David Hume on The EU Trailer…..!!

lightbaord arrangementThe lighting board shown in this picture is attached to the rear protection system of the trailer. This protection system is both adjustable and demountable, the latter being essential if you intend to launch your boat from the trailer and not use a crane. The Road Vehicle Lighting Regulations 1989 stipulate that any rearward overhang from a trailer lighting system must not exceed 1Metre. Therefore if the rear protection system , with lighting board attached, cannot be adjusted to meet that stipulation then a lighting board will require to be fitted on the transom of the towed boat, or bow if it is being towed t’other way about.

David Hume

LED Lighting Boards – and …. the EU…!!

It was suggested to me last weekend by Andrew Murphy that LED lighting boards may be waterproof – does anybody know the details??  We were wondering if that might make a difference to this issue of trailers in future needing permanent lighting (allegedly)…..

I had a quick look on google, expecting them to cost a huge premium. How much can you get a normal lighting board for – £35 maybe.  They seemed to be around £55-£65.  Andrew says that he has cut over to them as he is fed up with constantly popping bulbs on the traditional boards – a feeling I have some sympathy with.

Apparently you also may need an adapter though at the car end – they draw such little voltage that some car electronic systems which detect if a trailer is plugged in (e.g. adjust ABS anti slew braking logic), can’t actually see them attached !!

Can anybody reading let us know the ins and outs of this?

EU Trailers – now Hamish MacKay’s View….!!

Hamish MacKay is a big time guy for towing. He often parks up at Datchet and I’ve noticed there his extra thoughtfulness in the trailer department….On the subject of EU trailers, he has written this into the FF Blog….

I have been following the whole EU Compliant trailer thread.  I see the biggest challenge being the potential need to have the electrics contained within the trailer.  However I actually quite like the idea of the light board being contained on a pull out system as I have used for many years with the Soling, Dragon and H Boat classes.  However we do not always need to be guided by legislation.  You will see the photos in the download below.  Not long after we got the F15 late last year I spent a fair bit of time thinking how I could fit removable side/running lights.  These may seem of little importance to those who drive on motorways that have overhead lights, but for those of us who live north of Preston I believe they make the road journey safer.  When overtaking lorries with a trailer/boat (in dark blue covers) at night often the lorry drivers simply do not see the attachment behind the car and often start to pull out too early.  Made even worse by left hand drive trucks in the UK.  So we now have detachable lights, fixed to the trailer top cross bar and wired into the light board cable with a waterproof plug.  It works really well (I think) and certainly helps be seen at night on dark motorways.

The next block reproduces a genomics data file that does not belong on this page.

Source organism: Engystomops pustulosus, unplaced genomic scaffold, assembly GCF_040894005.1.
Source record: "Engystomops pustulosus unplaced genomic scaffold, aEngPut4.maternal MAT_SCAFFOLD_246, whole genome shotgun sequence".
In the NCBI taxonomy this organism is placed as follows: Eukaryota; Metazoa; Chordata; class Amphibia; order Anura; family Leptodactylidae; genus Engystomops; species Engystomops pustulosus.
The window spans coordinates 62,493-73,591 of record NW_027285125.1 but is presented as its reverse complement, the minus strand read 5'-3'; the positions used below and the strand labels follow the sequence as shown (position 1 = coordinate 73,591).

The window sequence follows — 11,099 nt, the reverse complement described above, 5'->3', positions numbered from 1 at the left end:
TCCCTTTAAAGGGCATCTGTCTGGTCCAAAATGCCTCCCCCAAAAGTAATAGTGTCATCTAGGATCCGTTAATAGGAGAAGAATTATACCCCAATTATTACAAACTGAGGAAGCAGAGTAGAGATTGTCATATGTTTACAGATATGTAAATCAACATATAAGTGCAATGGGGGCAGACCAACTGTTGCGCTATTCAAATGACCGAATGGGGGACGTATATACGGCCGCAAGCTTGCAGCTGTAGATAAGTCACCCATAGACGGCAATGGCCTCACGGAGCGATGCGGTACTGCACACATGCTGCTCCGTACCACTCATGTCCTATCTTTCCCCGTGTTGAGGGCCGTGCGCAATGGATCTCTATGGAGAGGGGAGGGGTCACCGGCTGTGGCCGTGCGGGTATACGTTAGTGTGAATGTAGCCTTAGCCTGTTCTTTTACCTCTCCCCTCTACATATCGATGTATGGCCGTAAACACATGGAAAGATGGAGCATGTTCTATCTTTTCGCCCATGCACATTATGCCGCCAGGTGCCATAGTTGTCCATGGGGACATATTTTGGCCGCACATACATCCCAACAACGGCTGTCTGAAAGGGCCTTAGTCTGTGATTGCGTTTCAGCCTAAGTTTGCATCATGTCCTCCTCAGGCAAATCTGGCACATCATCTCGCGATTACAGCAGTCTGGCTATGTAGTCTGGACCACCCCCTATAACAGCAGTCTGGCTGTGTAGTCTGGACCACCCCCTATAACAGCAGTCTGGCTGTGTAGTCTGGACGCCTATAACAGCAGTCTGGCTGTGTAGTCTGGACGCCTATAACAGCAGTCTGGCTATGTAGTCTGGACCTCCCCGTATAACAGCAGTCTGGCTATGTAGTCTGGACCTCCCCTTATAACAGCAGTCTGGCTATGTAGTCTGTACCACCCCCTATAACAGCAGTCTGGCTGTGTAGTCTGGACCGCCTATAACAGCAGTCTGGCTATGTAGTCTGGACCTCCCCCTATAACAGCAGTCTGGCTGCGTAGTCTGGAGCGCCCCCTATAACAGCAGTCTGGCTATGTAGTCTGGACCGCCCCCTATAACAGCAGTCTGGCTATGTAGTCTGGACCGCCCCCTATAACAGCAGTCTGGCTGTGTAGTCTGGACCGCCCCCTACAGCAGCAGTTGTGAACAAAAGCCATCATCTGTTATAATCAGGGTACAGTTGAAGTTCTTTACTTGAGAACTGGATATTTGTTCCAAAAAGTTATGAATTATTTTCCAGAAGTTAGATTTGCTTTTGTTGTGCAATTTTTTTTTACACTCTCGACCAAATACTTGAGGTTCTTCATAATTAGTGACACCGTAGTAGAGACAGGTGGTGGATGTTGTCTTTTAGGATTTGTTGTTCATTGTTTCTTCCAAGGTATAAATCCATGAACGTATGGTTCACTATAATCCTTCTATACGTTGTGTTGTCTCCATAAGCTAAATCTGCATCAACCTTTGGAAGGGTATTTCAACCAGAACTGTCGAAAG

To see Hamish’s article in full with photos, then click here

Trailer Regulations – Turn Up Your EU Hate Intensity Right NOW …!!

Re new trailer regulations.

The new EU Regs are a classic example of Europe sticking it’s noses into  our affairs without providing any benefit but imposing upon us onerous and pointless legislation that is going to cost us all a lot of money.

All trailers manufactured from October will require “type approval”. This will put the price of your Flying 15 trailer up by at least £100.00. Your trailer will be no better, in fact considerable less convenient to use.

No longer will you be able to attach your lighting board to the back of the boat as we have always, and quite safely, done. The lights have to be integral with the trailer, so now the trailer will have to be long enough so that the boat does not extend beyond the permitted overhang for a load, I think 1 metre.